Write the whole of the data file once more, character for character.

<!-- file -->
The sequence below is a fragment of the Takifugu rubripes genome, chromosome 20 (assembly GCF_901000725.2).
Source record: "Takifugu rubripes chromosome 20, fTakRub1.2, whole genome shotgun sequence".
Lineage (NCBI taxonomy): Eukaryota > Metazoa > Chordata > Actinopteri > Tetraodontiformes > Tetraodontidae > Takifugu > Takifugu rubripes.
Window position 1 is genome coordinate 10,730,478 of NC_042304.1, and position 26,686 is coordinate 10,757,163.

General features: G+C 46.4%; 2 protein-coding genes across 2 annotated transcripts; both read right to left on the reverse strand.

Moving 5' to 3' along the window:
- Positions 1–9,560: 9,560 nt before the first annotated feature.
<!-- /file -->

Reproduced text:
The sequence below is a fragment of the Takifugu rubripes genome, chromosome 20 (assembly GCF_901000725.2).
Source record: "Takifugu rubripes chromosome 20, fTakRub1.2, whole genome shotgun sequence".
Lineage (NCBI taxonomy): Eukaryota > Metazoa > Chordata > Actinopteri > Tetraodontiformes > Tetraodontidae > Takifugu > Takifugu rubripes.
Window position 1 is genome coordinate 10,730,478 of NC_042304.1, and position 26,686 is coordinate 10,757,163.

General features: G+C 46.4%; 2 protein-coding genes across 2 annotated transcripts; both read right to left on the reverse strand.

Moving 5' to 3' along the window:
- Positions 1–9,560: 9,560 nt before the first annotated feature.